Springtime Science with Silkworms!

For the last 5-6 weeks we have had the chance to study and observe a Silkworm! These fascinating insects are not worms at all, but rather they are caterpillars! Silkworms have an interesting history dating back to ancient China. According to my first grade son, this is how the story goes: “One day an Empress in China was having tea, and while she was having a tea, a silkworm cocoon fell into her tea and unraveled. This is how they discovered silk!”


What do Silkworms eat? Mulberry leaves! We embarked on an adventure to find a Mulberry tree, which was more difficult than we thought! We finally found a mature mulberry tree that had beautiful fruit and healthy leaves. We collected several leaves to feed our fast growing silkworm.


The silkworm continued to grow and grow by eating 2-3 mulberry leaves each day! Soon enough the silkworm started spinning its cocoon and started its journey to transforming into a silk moth. The kids loved to check on “Leafy”(I just love the names my son picks for animals and insects!) to see how he was doing each day. They were anxious to see him build his cocoon and eventually become a silk moth!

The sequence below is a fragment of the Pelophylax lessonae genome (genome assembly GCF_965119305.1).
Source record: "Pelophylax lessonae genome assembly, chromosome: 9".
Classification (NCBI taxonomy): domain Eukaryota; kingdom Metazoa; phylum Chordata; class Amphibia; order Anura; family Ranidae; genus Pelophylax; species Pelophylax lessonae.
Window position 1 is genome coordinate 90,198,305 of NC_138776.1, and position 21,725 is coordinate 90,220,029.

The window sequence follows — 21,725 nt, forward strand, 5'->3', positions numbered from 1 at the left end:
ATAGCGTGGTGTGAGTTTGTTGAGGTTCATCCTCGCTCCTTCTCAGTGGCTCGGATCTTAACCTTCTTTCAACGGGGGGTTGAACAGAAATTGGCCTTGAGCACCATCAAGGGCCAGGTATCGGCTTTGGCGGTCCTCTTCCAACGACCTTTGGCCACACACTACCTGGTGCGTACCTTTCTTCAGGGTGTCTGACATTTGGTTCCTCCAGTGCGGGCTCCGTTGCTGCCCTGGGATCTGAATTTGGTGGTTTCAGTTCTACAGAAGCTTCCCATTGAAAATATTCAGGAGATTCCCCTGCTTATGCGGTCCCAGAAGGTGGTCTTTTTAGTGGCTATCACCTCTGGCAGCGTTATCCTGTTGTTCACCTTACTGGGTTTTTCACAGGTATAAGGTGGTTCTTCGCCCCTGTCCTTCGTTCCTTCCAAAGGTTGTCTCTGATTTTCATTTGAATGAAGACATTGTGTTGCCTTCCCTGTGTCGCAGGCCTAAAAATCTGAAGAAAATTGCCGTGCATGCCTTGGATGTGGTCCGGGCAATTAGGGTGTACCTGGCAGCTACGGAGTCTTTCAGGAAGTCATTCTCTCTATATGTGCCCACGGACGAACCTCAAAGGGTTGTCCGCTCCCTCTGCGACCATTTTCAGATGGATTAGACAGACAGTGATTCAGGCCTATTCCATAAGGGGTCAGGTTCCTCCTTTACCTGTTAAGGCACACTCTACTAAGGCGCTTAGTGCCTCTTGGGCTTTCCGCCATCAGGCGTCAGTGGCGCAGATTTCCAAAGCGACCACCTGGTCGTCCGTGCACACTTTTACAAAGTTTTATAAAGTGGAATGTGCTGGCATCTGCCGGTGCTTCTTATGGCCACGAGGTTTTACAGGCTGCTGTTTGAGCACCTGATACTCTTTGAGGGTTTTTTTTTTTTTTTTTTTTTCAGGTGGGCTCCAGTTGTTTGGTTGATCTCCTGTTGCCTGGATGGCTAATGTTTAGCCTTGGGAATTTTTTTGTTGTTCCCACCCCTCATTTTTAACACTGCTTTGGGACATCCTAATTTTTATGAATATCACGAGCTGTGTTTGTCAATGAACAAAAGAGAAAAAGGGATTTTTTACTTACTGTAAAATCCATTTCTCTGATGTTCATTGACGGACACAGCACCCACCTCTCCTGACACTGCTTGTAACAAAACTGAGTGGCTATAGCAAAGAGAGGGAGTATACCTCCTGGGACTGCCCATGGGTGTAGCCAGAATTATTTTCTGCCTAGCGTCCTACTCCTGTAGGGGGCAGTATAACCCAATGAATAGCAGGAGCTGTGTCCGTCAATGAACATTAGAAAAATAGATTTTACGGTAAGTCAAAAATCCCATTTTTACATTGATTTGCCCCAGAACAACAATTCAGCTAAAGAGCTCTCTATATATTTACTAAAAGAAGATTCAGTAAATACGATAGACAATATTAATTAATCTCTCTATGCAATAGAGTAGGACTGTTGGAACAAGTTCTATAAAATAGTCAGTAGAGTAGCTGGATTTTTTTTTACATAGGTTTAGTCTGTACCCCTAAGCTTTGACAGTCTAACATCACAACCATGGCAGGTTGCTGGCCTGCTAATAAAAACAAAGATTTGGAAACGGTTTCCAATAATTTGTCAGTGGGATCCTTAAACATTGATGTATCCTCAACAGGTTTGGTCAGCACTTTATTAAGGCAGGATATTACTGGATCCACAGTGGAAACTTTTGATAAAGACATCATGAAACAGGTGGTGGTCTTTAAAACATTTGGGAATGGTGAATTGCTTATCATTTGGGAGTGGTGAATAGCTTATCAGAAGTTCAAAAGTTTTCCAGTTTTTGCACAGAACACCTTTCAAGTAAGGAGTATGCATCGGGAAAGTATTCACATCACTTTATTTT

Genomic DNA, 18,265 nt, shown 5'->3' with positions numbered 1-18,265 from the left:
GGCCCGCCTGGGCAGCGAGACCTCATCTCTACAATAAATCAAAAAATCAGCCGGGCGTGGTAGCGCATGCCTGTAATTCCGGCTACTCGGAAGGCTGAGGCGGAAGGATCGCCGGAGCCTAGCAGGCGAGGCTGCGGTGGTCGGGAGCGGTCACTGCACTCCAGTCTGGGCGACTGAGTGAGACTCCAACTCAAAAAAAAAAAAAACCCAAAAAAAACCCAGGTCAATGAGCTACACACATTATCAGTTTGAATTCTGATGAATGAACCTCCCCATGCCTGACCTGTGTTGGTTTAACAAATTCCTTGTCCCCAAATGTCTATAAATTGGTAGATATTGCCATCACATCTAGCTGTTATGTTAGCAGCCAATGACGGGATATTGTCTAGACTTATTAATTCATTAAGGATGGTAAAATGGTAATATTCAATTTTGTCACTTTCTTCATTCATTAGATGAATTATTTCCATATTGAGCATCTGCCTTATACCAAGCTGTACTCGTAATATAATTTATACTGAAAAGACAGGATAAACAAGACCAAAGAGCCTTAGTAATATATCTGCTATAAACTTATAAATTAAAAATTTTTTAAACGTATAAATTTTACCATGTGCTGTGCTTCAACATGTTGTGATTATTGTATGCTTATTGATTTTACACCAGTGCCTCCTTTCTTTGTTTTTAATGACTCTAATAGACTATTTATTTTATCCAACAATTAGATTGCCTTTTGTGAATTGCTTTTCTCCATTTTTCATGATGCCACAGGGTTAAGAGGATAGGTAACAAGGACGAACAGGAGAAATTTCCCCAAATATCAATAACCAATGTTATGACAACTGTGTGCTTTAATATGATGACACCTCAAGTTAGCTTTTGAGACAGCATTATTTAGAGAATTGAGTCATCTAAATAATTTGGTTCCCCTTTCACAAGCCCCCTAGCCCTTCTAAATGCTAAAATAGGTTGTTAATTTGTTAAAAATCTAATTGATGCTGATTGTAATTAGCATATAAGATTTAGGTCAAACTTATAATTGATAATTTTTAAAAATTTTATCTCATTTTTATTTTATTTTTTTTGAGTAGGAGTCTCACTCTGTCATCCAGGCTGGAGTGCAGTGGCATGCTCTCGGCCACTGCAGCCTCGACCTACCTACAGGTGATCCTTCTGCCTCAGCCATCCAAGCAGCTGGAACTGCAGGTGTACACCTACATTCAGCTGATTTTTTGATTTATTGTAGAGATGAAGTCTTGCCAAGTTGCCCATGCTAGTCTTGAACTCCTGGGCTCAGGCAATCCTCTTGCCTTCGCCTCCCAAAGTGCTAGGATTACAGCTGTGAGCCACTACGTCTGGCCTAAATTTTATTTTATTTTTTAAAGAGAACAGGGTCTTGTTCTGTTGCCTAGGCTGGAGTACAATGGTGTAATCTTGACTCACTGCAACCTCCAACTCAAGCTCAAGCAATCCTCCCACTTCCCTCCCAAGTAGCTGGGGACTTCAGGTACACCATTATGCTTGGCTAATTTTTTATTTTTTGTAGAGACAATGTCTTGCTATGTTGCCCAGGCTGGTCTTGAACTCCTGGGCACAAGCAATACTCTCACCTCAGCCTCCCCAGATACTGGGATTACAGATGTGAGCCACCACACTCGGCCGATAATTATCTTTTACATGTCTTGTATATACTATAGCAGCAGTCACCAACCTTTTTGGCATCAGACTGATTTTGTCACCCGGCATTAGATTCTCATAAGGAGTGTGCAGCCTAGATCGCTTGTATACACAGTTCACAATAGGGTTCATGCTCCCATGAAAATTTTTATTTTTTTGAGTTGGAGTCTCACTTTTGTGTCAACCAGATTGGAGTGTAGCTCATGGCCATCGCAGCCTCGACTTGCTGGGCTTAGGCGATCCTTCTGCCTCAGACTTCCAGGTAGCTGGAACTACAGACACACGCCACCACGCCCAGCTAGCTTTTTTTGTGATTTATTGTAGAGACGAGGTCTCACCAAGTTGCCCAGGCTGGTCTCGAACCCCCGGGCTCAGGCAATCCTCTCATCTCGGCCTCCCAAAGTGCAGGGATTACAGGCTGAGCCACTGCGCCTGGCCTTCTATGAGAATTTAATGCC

After about 4 weeks, “Leafy” started building his cocoon, and about 2 weeks later, he emerged as a silk moth! What amazed me was how quickly he built his cocoon! We saw that he was building it one evening, and by morning, it was completed!

Fun fact: if you were to unravel the silk from the cocoon, it was stretch about 1 mile long!

We decided to take the Silk Moth back to a Mulberry tree to live out its days. This was harder for my son to accept, since he believed that “Leafy” is female (which is possible!) and he wanted her to lay eggs and continue to have silkworms for ever and ever! He resigned to the idea of giving “Leafy” a nice last few days on a Mulberry Tree out in nature. Interestingly, the silk moth only lives for 5 days after it emerges from the cocoon. If a female silkworm does mate, she can lay between 200-500 eggs!

 

 

 

 

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